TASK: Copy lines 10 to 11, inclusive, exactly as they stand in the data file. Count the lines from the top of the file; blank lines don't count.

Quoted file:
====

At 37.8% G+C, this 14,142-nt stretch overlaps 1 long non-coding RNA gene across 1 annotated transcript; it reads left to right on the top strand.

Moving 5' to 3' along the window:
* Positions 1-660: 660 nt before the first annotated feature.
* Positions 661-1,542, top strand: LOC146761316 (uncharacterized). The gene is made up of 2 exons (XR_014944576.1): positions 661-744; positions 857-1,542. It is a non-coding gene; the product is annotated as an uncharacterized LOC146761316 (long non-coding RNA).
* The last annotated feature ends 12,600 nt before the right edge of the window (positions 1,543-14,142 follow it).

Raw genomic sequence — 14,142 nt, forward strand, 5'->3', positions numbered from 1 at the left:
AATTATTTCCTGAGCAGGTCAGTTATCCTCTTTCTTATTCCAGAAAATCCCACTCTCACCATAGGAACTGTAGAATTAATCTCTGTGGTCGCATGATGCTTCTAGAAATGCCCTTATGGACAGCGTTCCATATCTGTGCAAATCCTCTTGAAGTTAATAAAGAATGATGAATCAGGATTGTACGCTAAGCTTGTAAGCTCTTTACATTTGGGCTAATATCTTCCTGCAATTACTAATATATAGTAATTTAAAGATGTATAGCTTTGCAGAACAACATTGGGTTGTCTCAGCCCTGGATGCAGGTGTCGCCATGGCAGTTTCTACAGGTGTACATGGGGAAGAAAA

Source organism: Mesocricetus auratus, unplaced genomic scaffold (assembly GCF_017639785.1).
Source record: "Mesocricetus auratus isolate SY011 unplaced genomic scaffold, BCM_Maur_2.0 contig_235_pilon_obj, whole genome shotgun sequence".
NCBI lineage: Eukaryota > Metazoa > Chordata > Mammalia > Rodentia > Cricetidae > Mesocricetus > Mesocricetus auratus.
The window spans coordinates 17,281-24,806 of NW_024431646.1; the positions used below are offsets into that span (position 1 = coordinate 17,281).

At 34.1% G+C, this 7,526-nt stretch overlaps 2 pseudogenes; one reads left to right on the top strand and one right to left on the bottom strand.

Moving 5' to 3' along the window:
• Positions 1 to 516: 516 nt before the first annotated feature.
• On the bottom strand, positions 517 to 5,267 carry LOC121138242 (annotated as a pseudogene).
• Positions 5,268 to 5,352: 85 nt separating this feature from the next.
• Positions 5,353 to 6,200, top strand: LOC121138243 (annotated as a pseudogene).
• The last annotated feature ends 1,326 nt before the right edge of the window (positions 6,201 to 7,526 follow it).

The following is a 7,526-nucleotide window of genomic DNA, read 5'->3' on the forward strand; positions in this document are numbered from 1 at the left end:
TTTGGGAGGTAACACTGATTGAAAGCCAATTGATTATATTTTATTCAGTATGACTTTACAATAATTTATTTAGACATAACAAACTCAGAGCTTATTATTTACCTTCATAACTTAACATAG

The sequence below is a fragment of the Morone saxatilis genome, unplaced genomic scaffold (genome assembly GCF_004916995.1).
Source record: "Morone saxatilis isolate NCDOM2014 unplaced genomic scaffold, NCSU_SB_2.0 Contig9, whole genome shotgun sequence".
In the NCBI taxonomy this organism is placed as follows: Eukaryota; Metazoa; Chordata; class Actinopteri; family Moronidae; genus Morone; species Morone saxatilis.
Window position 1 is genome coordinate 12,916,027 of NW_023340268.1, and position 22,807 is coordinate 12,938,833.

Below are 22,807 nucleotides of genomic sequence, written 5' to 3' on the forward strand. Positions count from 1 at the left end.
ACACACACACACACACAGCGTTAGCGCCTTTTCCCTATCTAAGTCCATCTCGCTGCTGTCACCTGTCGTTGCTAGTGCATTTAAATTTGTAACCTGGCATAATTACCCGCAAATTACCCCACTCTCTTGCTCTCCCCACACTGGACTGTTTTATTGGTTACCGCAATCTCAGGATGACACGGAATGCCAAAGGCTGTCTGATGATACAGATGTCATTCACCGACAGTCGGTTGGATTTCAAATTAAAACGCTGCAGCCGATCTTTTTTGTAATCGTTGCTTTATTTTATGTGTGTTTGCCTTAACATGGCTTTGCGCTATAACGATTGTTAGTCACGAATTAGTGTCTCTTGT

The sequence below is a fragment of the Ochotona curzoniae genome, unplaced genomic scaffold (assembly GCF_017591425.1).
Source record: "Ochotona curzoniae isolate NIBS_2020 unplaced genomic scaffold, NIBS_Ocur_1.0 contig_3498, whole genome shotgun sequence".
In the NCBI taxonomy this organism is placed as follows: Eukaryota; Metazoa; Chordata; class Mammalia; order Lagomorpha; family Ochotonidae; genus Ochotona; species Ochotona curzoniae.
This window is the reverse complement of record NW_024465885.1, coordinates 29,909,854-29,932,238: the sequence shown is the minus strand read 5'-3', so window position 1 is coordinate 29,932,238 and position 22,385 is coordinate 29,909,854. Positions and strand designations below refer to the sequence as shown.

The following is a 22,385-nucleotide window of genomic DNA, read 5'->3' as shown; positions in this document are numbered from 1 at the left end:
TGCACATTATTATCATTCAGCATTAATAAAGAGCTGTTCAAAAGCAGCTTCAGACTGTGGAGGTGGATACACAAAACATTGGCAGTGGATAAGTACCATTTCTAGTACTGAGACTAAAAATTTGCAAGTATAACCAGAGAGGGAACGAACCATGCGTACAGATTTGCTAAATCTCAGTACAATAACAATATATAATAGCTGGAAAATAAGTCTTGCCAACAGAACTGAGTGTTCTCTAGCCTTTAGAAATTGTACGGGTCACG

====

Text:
NCBI lineage: Eukaryota > Metazoa > Chordata > Mammalia > Rodentia > Cricetidae > Mesocricetus > Mesocricetus auratus.
The window spans coordinates 17,281-24,806 of NW_024431646.1; the positions used below are offsets into that span (position 1 = coordinate 17,281).